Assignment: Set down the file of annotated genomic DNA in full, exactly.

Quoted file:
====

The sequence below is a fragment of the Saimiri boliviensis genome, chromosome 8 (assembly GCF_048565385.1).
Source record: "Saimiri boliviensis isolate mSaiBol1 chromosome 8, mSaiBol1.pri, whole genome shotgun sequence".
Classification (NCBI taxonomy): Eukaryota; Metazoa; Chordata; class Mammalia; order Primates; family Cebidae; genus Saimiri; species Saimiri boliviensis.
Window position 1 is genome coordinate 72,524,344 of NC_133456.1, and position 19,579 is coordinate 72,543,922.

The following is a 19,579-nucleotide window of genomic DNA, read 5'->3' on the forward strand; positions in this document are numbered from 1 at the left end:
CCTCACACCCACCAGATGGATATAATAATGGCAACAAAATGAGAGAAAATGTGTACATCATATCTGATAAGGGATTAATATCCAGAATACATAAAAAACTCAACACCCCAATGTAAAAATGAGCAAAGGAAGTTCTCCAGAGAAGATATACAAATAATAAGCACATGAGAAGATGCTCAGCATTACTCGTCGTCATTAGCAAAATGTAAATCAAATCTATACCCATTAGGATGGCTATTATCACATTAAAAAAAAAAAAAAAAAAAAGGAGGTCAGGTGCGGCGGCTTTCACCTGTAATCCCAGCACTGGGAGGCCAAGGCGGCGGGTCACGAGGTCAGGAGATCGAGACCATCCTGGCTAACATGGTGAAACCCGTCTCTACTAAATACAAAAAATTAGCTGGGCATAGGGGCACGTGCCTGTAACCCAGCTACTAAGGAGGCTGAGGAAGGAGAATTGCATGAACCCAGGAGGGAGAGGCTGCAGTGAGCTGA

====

The sequence below is a fragment of the Saimiri boliviensis genome, chromosome 8 (assembly GCF_048565385.1).
Source record: "Saimiri boliviensis isolate mSaiBol1 chromosome 8, mSaiBol1.pri, whole genome shotgun sequence".
Classification (NCBI taxonomy): Eukaryota; Metazoa; Chordata; class Mammalia; order Primates; family Cebidae; genus Saimiri; species Saimiri boliviensis.
Window position 1 is genome coordinate 72,524,344 of NC_133456.1, and position 19,579 is coordinate 72,543,922.

The following is a 19,579-nucleotide window of genomic DNA, read 5'->3' on the forward strand; positions in this document are numbered from 1 at the left end:
CCTCACACCCACCAGATGGATATAATAATGGCAACAAAATGAGAGAAAATGTGTACATCATATCTGATAAGGGATTAATATCCAGAATACATAAAAAACTCAACACCCCAATGTAAAAATGAGCAAAGGAAGTTCTCCAGAGAAGATATACAAATAATAAGCACATGAGAAGATGCTCAGCATTACTCGTCGTCATTAGCAAAATGTAAATCAAATCTATACCCATTAGGATGGCTATTATCACATTAAAAAAAAAAAAAAAAAAAAGGAGGTCAGGTGCGGCGGCTTTCACCTGTAATCCCAGCACTGGGAGGCCAAGGCGGCGGGTCACGAGGTCAGGAGATCGAGACCATCCTGGCTAACATGGTGAAACCCGTCTCTACTAAATACAAAAAATTAGCTGGGCATAGGGGCACGTGCCTGTAACCCAGCTACTAAGGAGGCTGAGGAAGGAGAATTGCATGAACCCAGGAGGGAGAGGCTGCAGTGAGCTGA